Home prices continued to see a spring bounce in May, but fell slightly compared to the same month a year ago, according to the latest S&P/Case-Shiller Home Price Indices released today.
After seven straight months of declines, home prices rose on a monthly basis in April and continued to rise in May with all 20 major markets tracked by the S&P/Case-Shiller 20-City Composite Index seeing increases between April and May. Overall, the index rose 2.2 percent month to month in May, but fell 0.7 percent from May 2011.
Eight of the 20 markets experienced year-over-year price declines, though 17 of the 20 saw their rates of return improve, making these annual changes "the best we’ve seen in at least 18 months," said David M. Blitzer, chairman of the index committee at S&P Dow Jones Indices, in a statement.
Nonetheless, these figures are not seasonally adjusted, and Blitzer cautioned that despite the improvements, "we need to remember that spring and early summer are seasonally strong buying months so this trend must continue throughout the summer and into the fall."
On a seasonally adjusted basis, the index still rose month to month in May, but at a slower rate, 0.9 percent.
Both sets of numbers have their problems, according to Bill McBride of the blog Calculated Risk, but "however we look at the numbers, it appears house prices increased in May from April, and that the year-over-year change will probably turn positive in the June or July report."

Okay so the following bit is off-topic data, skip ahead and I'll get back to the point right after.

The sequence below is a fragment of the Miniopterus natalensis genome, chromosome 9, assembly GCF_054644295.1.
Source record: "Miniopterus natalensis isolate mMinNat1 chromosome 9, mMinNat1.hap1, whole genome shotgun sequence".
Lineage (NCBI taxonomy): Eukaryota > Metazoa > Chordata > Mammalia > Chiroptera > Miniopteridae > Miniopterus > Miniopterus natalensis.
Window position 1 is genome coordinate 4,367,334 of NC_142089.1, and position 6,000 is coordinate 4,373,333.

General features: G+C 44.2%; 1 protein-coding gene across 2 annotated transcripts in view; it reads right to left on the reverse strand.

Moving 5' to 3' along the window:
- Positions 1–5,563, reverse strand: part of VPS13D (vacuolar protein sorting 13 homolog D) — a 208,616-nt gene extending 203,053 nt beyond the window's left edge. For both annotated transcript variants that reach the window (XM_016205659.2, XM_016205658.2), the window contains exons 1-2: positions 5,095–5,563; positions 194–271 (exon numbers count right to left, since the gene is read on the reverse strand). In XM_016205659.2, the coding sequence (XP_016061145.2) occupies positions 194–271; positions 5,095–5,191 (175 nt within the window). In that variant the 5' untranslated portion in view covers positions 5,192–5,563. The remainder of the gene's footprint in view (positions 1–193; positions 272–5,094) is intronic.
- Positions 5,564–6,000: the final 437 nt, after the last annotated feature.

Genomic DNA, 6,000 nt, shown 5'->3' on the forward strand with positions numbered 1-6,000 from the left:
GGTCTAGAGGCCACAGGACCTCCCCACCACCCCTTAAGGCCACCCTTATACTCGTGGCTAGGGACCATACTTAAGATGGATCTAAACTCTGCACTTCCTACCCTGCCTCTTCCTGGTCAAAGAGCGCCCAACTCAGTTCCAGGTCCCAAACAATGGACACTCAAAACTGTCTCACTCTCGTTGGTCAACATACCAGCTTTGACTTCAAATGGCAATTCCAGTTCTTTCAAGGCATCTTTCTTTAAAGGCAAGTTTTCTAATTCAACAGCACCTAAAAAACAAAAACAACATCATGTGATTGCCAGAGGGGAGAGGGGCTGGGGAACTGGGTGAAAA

Blitzer noted that data for existing-home sales, new-home sales, housing starts and mortgage default rates were all better than their year-ago levels in June.
"The housing market seems to be stabilizing, but we are definitely in a wait-and-see mode for the next few months."
On average, home prices in the 20 markets in May had fallen to their spring 2003 levels, down about 33 percent from their peak in June and July 2006.
Compared to a year ago, Atlanta saw the biggest drop in home prices (-14.5 percent), followed by Las Vegas (-3.2 percent) and Chicago (-3 percent). Phoenix saw the biggest annual gain (11.5 percent), followed by Minneapolis (4.7 percent) and Dallas (3.8 percent).
While Chicago and Atlanta saw some of the biggest yearly drops, monthly figures were more robust. Both saw the biggest price increases, 4.5 percent and 4 percent, respectively among the 20 markets.
|Metro area||May 2012 index level||Change from April||Change from a year ago|
Note: Indices have a base value of 100 in January 2000. An index level of 150 translates to a 50 percent appreciation rate since January 2000 for a typical home located within the subject market.
Sources: S&P Dow Jones Indices and Fiserv.
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